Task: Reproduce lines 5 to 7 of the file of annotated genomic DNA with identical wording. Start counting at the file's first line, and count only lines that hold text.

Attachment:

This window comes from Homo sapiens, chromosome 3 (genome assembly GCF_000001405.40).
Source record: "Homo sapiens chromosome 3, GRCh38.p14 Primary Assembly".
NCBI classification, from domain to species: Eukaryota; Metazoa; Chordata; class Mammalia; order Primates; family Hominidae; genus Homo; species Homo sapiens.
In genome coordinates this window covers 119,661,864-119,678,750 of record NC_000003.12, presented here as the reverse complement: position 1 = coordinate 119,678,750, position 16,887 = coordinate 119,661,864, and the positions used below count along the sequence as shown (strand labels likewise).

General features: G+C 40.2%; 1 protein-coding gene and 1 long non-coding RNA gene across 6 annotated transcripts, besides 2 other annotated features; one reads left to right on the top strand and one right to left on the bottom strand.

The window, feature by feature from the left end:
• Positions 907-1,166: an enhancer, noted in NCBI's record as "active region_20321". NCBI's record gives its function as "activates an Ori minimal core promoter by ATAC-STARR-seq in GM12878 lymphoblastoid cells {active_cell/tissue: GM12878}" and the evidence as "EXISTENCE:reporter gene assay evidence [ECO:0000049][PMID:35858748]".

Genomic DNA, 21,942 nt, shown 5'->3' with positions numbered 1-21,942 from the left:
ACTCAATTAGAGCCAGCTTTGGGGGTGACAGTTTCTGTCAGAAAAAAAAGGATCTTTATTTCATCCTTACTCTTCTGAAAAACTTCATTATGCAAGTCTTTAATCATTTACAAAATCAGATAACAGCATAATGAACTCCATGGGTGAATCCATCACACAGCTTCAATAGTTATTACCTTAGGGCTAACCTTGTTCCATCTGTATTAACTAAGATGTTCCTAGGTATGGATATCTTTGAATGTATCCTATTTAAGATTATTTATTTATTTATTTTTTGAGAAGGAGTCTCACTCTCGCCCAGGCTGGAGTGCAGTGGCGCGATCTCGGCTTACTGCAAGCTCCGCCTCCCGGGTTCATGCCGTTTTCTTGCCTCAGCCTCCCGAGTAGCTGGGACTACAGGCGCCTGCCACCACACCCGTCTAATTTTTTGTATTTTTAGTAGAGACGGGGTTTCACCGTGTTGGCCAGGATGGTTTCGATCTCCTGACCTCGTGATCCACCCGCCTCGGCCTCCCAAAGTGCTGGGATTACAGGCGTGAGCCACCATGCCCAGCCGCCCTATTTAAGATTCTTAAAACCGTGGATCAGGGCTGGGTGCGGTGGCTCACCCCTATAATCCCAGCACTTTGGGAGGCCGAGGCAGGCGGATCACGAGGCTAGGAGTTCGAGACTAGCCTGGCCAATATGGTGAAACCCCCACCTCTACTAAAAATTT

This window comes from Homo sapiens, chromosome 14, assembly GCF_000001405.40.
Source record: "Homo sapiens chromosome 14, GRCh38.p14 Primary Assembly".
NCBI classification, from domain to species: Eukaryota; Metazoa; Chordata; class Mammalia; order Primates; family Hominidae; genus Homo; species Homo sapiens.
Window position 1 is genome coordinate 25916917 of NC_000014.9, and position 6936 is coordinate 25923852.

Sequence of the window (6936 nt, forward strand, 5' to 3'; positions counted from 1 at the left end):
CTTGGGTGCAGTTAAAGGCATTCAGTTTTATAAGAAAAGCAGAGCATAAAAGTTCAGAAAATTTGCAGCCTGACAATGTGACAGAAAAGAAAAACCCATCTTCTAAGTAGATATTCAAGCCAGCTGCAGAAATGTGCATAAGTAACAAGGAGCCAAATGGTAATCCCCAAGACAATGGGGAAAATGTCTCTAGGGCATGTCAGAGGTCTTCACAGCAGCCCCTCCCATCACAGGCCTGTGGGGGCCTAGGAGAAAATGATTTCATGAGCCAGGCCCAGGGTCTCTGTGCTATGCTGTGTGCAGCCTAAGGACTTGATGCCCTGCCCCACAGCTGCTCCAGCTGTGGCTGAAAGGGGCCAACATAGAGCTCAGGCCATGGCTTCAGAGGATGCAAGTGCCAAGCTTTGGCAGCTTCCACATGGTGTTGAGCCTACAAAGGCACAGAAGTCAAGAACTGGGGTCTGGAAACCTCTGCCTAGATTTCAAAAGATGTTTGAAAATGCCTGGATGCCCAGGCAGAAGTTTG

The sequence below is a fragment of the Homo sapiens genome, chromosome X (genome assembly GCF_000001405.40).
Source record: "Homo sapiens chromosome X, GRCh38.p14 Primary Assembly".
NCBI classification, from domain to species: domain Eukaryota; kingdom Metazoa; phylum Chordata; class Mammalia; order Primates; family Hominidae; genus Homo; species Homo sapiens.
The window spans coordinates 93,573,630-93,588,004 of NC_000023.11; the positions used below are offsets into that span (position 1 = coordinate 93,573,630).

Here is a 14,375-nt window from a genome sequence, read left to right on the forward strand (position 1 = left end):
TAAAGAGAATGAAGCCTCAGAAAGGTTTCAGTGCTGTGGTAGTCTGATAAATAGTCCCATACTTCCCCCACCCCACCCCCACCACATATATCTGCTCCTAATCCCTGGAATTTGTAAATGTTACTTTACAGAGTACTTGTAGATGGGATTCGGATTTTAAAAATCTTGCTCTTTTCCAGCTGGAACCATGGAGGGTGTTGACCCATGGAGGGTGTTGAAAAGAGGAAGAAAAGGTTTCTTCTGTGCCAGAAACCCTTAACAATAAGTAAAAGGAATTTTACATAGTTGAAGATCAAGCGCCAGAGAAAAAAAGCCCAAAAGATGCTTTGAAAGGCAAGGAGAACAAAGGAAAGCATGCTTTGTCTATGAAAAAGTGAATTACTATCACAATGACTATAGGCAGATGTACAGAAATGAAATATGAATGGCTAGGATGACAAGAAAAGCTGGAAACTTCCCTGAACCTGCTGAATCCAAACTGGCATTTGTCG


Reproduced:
General features: G+C 40.2%; 1 protein-coding gene and 1 long non-coding RNA gene across 6 annotated transcripts, besides 2 other annotated features; one reads left to right on the top strand and one right to left on the bottom strand.

The window, feature by feature from the left end:
• Positions 907-1,166: an enhancer, noted in NCBI's record as "active region_20321". NCBI's record gives its function as "activates an Ori minimal core promoter by ATAC-STARR-seq in GM12878 lymphoblastoid cells {active_cell/tissue: GM12878}" and the evidence as "EXISTENCE:reporter gene assay evidence [ECO:0000049][PMID:35858748]".